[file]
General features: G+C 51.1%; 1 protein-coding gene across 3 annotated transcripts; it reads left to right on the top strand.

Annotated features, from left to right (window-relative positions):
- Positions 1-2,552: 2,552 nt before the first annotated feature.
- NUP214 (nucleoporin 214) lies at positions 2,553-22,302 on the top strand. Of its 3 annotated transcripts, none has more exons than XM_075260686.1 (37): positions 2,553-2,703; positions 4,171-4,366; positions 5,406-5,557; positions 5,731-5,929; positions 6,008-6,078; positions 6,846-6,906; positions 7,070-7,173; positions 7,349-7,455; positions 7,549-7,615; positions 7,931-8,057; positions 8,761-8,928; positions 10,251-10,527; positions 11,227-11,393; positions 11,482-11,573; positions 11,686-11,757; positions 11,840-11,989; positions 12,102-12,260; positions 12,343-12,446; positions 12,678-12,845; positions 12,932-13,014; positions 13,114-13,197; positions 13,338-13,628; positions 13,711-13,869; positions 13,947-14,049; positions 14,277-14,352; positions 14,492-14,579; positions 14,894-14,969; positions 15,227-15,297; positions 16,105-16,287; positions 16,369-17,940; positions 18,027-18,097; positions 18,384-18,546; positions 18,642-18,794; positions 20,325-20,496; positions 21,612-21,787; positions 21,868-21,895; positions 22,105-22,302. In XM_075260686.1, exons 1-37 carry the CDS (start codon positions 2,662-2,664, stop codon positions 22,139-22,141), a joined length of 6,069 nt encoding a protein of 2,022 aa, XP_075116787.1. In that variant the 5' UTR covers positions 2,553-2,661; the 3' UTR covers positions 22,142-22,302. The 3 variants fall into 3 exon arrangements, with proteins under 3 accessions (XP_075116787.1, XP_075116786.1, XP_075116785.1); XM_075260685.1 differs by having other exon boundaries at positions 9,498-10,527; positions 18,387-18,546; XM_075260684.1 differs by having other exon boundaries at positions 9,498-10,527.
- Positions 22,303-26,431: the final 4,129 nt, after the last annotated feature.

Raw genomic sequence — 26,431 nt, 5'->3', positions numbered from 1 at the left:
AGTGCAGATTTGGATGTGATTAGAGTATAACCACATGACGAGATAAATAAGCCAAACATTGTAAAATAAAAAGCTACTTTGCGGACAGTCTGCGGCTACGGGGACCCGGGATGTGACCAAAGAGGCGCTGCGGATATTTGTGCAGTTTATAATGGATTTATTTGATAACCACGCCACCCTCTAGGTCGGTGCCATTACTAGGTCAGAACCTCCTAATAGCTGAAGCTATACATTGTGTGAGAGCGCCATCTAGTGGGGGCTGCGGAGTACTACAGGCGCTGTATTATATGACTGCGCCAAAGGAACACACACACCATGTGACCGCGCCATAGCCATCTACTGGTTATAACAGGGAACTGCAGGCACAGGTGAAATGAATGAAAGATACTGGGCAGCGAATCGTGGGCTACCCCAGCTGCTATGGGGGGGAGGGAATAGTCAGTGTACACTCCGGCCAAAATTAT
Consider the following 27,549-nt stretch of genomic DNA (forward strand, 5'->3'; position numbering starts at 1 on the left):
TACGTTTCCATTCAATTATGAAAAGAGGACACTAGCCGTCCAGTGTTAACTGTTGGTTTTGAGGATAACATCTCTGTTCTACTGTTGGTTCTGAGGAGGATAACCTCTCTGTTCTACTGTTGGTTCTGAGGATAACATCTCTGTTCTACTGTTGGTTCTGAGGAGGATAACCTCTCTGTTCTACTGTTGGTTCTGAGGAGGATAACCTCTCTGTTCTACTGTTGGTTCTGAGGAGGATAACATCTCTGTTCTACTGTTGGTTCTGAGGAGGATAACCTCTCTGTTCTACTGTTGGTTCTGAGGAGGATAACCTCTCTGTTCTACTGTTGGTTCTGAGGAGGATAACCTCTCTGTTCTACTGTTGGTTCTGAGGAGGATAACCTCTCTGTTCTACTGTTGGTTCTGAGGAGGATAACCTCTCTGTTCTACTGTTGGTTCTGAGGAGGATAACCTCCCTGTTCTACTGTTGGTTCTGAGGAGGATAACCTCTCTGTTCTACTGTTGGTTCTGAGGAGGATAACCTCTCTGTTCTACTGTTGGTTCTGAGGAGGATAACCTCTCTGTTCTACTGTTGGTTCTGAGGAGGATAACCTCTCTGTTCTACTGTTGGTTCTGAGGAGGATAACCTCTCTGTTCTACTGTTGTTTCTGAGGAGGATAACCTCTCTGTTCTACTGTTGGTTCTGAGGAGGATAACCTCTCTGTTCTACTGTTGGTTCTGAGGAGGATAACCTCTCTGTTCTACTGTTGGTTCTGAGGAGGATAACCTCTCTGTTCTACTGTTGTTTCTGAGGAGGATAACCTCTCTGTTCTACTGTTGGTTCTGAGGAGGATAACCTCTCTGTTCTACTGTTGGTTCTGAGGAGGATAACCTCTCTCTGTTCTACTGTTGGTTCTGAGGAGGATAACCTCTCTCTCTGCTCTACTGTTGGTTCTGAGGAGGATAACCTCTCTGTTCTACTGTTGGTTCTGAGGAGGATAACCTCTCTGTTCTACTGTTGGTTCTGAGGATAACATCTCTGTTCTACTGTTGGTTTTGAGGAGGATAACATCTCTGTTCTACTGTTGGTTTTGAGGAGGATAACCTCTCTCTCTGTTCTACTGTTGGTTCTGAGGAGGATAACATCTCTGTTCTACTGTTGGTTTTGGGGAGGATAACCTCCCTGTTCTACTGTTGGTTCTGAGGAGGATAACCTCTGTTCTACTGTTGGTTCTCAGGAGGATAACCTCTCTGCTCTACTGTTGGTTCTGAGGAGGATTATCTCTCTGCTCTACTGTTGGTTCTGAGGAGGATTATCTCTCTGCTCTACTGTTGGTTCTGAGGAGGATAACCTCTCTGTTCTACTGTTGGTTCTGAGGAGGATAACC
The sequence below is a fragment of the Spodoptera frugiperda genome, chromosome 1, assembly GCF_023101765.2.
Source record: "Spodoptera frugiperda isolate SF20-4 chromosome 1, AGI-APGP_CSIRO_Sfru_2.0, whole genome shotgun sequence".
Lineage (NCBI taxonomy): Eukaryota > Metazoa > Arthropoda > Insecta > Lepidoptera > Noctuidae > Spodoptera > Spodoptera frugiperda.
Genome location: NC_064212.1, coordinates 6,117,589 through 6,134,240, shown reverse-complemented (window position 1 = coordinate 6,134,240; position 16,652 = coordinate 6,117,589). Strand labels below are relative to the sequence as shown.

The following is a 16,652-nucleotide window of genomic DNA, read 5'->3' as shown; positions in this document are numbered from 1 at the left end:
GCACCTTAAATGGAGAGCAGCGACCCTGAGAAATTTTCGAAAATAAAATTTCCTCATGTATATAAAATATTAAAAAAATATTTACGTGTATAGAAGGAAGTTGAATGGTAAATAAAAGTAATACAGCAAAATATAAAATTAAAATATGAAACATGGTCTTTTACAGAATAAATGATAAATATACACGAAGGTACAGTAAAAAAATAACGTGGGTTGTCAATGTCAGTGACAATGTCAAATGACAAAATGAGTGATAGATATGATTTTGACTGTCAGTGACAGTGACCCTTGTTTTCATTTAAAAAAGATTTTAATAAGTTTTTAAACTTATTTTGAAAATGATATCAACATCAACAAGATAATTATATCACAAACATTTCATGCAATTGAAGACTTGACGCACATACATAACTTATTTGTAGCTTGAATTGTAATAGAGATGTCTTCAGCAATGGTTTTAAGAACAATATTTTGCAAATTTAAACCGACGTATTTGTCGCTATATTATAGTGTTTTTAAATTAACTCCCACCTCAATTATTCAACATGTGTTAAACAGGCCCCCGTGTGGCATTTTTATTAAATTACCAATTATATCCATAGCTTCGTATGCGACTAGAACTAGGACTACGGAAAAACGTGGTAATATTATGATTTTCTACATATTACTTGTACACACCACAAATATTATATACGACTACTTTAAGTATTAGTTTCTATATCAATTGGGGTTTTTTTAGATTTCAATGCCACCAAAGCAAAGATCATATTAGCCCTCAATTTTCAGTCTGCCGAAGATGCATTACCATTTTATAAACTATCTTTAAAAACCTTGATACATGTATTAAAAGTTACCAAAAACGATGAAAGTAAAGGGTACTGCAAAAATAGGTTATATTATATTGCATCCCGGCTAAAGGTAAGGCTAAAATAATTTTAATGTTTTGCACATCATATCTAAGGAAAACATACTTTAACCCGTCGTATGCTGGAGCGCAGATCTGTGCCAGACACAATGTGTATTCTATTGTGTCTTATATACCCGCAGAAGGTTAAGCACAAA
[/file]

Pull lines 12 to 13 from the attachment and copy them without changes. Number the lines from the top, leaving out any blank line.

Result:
Lineage (NCBI taxonomy): Eukaryota > Metazoa > Arthropoda > Insecta > Lepidoptera > Noctuidae > Spodoptera > Spodoptera frugiperda.
Genome location: NC_064212.1, coordinates 6,117,589 through 6,134,240, shown reverse-complemented (window position 1 = coordinate 6,134,240; position 16,652 = coordinate 6,117,589). Strand labels below are relative to the sequence as shown.